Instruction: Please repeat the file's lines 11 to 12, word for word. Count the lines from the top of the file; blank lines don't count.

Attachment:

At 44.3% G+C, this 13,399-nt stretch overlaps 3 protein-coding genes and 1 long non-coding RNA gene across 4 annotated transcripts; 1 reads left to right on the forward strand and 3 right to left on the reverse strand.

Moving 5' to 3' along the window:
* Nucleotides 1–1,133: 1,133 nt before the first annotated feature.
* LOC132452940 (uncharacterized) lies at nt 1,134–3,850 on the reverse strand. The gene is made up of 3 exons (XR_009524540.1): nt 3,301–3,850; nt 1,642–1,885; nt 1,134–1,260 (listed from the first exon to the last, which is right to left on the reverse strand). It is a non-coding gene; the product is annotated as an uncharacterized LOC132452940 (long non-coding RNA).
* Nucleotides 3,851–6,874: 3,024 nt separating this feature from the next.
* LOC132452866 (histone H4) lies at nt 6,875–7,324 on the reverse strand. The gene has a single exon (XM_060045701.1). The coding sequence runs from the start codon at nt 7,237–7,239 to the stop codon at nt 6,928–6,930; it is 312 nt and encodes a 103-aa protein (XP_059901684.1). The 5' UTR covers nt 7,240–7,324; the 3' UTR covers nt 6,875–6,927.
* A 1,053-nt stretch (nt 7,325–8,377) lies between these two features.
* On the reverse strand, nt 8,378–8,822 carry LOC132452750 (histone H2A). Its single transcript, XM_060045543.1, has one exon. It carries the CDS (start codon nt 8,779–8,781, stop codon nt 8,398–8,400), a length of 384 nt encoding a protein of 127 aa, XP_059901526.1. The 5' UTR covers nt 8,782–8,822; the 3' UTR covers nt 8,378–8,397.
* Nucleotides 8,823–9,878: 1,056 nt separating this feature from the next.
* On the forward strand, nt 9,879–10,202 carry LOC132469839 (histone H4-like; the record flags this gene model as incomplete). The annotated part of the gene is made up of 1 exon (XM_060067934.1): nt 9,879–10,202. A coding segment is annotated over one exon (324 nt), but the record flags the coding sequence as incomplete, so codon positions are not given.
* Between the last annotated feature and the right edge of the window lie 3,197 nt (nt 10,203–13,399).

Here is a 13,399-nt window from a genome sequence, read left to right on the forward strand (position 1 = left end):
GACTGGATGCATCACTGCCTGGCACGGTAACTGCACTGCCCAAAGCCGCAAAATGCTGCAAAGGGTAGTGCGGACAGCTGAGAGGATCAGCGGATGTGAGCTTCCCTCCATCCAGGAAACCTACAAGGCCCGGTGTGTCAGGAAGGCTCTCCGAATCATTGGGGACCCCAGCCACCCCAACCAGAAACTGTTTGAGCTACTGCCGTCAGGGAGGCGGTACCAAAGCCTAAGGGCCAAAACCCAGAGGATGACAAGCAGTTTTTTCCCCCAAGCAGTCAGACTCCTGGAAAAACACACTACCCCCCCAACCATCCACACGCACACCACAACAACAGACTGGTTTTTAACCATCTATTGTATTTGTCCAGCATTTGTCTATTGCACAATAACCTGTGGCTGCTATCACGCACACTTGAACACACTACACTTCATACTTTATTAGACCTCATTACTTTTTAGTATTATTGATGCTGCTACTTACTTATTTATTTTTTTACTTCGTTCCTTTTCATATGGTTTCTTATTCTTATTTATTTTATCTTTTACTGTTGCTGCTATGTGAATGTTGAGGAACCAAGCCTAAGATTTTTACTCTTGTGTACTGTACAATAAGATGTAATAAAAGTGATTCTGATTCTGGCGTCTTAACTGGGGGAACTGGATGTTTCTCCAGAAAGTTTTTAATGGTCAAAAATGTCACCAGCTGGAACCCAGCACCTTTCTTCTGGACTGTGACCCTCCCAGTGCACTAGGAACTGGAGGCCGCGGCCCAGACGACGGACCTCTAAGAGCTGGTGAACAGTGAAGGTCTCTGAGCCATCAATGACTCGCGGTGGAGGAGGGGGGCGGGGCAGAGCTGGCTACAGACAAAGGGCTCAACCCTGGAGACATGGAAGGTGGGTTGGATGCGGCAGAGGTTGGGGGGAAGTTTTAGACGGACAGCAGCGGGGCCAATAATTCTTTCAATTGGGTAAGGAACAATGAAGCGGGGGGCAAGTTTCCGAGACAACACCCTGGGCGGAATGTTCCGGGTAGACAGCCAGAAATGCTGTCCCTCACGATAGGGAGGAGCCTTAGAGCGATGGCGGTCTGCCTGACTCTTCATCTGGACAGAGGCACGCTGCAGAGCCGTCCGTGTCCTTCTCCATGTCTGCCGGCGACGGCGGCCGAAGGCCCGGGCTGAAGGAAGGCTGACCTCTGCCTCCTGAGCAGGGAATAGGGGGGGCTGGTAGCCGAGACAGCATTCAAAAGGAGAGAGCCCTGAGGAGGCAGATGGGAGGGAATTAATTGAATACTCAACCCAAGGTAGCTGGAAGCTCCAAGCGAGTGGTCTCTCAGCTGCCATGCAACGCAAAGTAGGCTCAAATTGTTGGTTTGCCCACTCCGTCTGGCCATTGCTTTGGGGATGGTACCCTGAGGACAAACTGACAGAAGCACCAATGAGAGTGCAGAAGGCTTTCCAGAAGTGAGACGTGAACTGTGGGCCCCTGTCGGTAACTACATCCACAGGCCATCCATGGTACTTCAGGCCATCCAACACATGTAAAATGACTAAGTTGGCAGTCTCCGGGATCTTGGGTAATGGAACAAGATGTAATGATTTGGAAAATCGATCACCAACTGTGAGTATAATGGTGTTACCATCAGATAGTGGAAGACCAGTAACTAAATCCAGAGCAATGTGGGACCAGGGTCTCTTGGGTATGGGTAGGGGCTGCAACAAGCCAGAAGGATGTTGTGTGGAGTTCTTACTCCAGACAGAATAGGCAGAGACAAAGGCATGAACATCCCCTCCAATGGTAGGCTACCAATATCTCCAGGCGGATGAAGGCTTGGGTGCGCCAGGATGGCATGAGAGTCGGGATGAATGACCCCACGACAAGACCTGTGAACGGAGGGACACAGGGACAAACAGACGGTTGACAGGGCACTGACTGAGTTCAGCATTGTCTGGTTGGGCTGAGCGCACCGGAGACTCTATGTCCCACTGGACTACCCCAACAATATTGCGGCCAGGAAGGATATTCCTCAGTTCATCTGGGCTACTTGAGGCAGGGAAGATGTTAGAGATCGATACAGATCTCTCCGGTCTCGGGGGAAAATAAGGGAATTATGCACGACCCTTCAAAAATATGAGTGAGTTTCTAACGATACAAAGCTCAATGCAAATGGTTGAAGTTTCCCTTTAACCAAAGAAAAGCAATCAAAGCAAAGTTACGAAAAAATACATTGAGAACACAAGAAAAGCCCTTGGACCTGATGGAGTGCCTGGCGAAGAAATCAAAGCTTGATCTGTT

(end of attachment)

* Between the last annotated feature and the right edge of the window lie 3,197 nt (nt 10,203–13,399).

Here is a 13,399-nt window from a genome sequence, read left to right on the forward strand (position 1 = left end):